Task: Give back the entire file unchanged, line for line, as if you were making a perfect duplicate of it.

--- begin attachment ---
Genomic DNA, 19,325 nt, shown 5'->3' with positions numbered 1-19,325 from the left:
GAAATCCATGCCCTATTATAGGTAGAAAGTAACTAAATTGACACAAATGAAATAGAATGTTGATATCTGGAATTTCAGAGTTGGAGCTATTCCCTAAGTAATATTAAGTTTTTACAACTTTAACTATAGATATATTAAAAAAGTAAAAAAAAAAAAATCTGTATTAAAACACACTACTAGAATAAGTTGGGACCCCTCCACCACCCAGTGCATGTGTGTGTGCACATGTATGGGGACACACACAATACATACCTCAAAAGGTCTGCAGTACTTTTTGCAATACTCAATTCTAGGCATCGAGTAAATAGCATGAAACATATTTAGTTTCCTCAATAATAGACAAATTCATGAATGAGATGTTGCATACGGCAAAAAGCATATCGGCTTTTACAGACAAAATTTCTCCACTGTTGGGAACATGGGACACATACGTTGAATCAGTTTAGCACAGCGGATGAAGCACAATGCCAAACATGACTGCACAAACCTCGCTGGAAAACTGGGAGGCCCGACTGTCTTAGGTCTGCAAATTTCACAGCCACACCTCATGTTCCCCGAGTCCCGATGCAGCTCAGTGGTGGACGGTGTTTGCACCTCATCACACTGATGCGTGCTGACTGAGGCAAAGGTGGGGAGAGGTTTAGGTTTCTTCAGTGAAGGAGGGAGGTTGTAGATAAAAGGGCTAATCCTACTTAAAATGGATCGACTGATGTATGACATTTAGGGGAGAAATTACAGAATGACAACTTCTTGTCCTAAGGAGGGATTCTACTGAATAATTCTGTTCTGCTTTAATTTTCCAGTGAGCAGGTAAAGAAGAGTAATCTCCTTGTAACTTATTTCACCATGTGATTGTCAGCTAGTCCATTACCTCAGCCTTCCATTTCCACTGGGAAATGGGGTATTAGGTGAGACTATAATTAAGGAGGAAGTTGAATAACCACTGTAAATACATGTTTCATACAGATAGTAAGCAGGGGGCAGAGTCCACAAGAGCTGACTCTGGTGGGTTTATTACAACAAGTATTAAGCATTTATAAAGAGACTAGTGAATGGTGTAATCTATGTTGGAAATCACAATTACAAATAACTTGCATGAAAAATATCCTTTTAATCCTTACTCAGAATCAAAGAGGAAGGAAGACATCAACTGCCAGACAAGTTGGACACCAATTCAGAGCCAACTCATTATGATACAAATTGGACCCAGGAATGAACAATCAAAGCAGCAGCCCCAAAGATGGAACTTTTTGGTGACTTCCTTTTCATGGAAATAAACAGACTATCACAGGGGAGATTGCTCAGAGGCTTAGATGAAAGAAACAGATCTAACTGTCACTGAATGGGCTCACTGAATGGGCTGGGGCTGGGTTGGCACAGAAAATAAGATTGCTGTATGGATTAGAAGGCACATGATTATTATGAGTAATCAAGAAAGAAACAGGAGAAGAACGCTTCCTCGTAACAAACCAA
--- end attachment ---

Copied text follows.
Genomic DNA, 19,325 nt, shown 5'->3' with positions numbered 1-19,325 from the left:
GAAATCCATGCCCTATTATAGGTAGAAAGTAACTAAATTGACACAAATGAAATAGAATGTTGATATCTGGAATTTCAGAGTTGGAGCTATTCCCTAAGTAATATTAAGTTTTTACAACTTTAACTATAGATATATTAAAAAAGTAAAAAAAAAAAAATCTGTATTAAAACACACTACTAGAATAAGTTGGGACCCCTCCACCACCCAGTGCATGTGTGTGTGCACATGTATGGGGACACACACAATACATACCTCAAAAGGTCTGCAGTACTTTTTGCAATACTCAATTCTAGGCATCGAGTAAATAGCATGAAACATATTTAGTTTCCTCAATAATAGACAAATTCATGAATGAGATGTTGCATACGGCAAAAAGCATATCGGCTTTTACAGACAAAATTTCTCCACTGTTGGGAACATGGGACACATACGTTGAATCAGTTTAGCACAGCGGATGAAGCACAATGCCAAACATGACTGCACAAACCTCGCTGGAAAACTGGGAGGCCCGACTGTCTTAGGTCTGCAAATTTCACAGCCACACCTCATGTTCCCCGAGTCCCGATGCAGCTCAGTGGTGGACGGTGTTTGCACCTCATCACACTGATGCGTGCTGACTGAGGCAAAGGTGGGGAGAGGTTTAGGTTTCTTCAGTGAAGGAGGGAGGTTGTAGATAAAAGGGCTAATCCTACTTAAAATGGATCGACTGATGTATGACATTTAGGGGAGAAATTACAGAATGACAACTTCTTGTCCTAAGGAGGGATTCTACTGAATAATTCTGTTCTGCTTTAATTTTCCAGTGAGCAGGTAAAGAAGAGTAATCTCCTTGTAACTTATTTCACCATGTGATTGTCAGCTAGTCCATTACCTCAGCCTTCCATTTCCACTGGGAAATGGGGTATTAGGTGAGACTATAATTAAGGAGGAAGTTGAATAACCACTGTAAATACATGTTTCATACAGATAGTAAGCAGGGGGCAGAGTCCACAAGAGCTGACTCTGGTGGGTTTATTACAACAAGTATTAAGCATTTATAAAGAGACTAGTGAATGGTGTAATCTATGTTGGAAATCACAATTACAAATAACTTGCATGAAAAATATCCTTTTAATCCTTACTCAGAATCAAAGAGGAAGGAAGACATCAACTGCCAGACAAGTTGGACACCAATTCAGAGCCAACTCATTATGATACAAATTGGACCCAGGAATGAACAATCAAAGCAGCAGCCCCAAAGATGGAACTTTTTGGTGACTTCCTTTTCATGGAAATAAACAGACTATCACAGGGGAGATTGCTCAGAGGCTTAGATGAAAGAAACAGATCTAACTGTCACTGAATGGGCTCACTGAATGGGCTGGGGCTGGGTTGGCACAGAAAATAAGATTGCTGTATGGATTAGAAGGCACATGATTATTATGAGTAATCAAGAAAGAAACAGGAGAAGAACGCTTCCTCGTAACAAACCAA